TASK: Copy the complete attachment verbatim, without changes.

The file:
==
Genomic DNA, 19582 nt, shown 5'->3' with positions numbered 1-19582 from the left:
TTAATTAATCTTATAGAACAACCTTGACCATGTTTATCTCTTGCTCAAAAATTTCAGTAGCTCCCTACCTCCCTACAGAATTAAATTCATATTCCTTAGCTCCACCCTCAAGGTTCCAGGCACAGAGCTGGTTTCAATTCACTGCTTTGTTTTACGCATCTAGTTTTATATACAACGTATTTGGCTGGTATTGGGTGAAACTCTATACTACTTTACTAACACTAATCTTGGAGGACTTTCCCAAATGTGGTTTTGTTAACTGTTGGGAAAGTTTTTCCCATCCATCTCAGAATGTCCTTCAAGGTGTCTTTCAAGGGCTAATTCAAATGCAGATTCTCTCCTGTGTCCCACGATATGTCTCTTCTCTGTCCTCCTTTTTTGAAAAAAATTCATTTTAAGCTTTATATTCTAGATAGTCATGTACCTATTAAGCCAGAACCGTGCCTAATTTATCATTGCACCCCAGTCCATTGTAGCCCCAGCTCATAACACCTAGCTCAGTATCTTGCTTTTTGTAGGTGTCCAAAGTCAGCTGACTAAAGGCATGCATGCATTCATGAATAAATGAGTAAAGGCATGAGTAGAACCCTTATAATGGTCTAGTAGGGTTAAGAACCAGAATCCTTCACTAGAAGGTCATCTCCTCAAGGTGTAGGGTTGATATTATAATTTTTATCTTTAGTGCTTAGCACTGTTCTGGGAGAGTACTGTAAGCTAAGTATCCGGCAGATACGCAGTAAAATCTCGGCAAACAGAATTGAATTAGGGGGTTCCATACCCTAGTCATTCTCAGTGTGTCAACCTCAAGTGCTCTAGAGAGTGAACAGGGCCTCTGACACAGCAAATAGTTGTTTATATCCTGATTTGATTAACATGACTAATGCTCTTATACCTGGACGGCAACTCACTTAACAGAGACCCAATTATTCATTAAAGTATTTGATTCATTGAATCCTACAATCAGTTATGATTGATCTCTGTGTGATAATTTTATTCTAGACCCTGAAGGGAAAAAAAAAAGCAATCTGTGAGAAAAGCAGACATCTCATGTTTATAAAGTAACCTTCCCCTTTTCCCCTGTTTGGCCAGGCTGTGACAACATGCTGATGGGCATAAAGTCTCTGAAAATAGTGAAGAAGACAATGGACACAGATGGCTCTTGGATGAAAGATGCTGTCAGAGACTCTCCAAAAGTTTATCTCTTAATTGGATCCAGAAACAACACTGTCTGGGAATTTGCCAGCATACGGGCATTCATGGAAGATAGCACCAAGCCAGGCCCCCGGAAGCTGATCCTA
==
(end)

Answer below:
Genomic DNA, 19582 nt, shown 5'->3' with positions numbered 1-19582 from the left:
TTAATTAATCTTATAGAACAACCTTGACCATGTTTATCTCTTGCTCAAAAATTTCAGTAGCTCCCTACCTCCCTACAGAATTAAATTCATATTCCTTAGCTCCACCCTCAAGGTTCCAGGCACAGAGCTGGTTTCAATTCACTGCTTTGTTTTACGCATCTAGTTTTATATACAACGTATTTGGCTGGTATTGGGTGAAACTCTATACTACTTTACTAACACTAATCTTGGAGGACTTTCCCAAATGTGGTTTTGTTAACTGTTGGGAAAGTTTTTCCCATCCATCTCAGAATGTCCTTCAAGGTGTCTTTCAAGGGCTAATTCAAATGCAGATTCTCTCCTGTGTCCCACGATATGTCTCTTCTCTGTCCTCCTTTTTTGAAAAAAATTCATTTTAAGCTTTATATTCTAGATAGTCATGTACCTATTAAGCCAGAACCGTGCCTAATTTATCATTGCACCCCAGTCCATTGTAGCCCCAGCTCATAACACCTAGCTCAGTATCTTGCTTTTTGTAGGTGTCCAAAGTCAGCTGACTAAAGGCATGCATGCATTCATGAATAAATGAGTAAAGGCATGAGTAGAACCCTTATAATGGTCTAGTAGGGTTAAGAACCAGAATCCTTCACTAGAAGGTCATCTCCTCAAGGTGTAGGGTTGATATTATAATTTTTATCTTTAGTGCTTAGCACTGTTCTGGGAGAGTACTGTAAGCTAAGTATCCGGCAGATACGCAGTAAAATCTCGGCAAACAGAATTGAATTAGGGGGTTCCATACCCTAGTCATTCTCAGTGTGTCAACCTCAAGTGCTCTAGAGAGTGAACAGGGCCTCTGACACAGCAAATAGTTGTTTATATCCTGATTTGATTAACATGACTAATGCTCTTATACCTGGACGGCAACTCACTTAACAGAGACCCAATTATTCATTAAAGTATTTGATTCATTGAATCCTACAATCAGTTATGATTGATCTCTGTGTGATAATTTTATTCTAGACCCTGAAGGGAAAAAAAAAAGCAATCTGTGAGAAAAGCAGACATCTCATGTTTATAAAGTAACCTTCCCCTTTTCCCCTGTTTGGCCAGGCTGTGACAACATGCTGATGGGCATAAAGTCTCTGAAAATAGTGAAGAAGACAATGGACACAGATGGCTCTTGGATGAAAGATGCTGTCAGAGACTCTCCAAAAGTTTATCTCTTAATTGGATCCAGAAACAACACTGTCTGGGAATTTGCCAGCATACGGGCATTCATGGAAGATAGCACCAAGCCAGGCCCCCGGAAGCTGATCCTA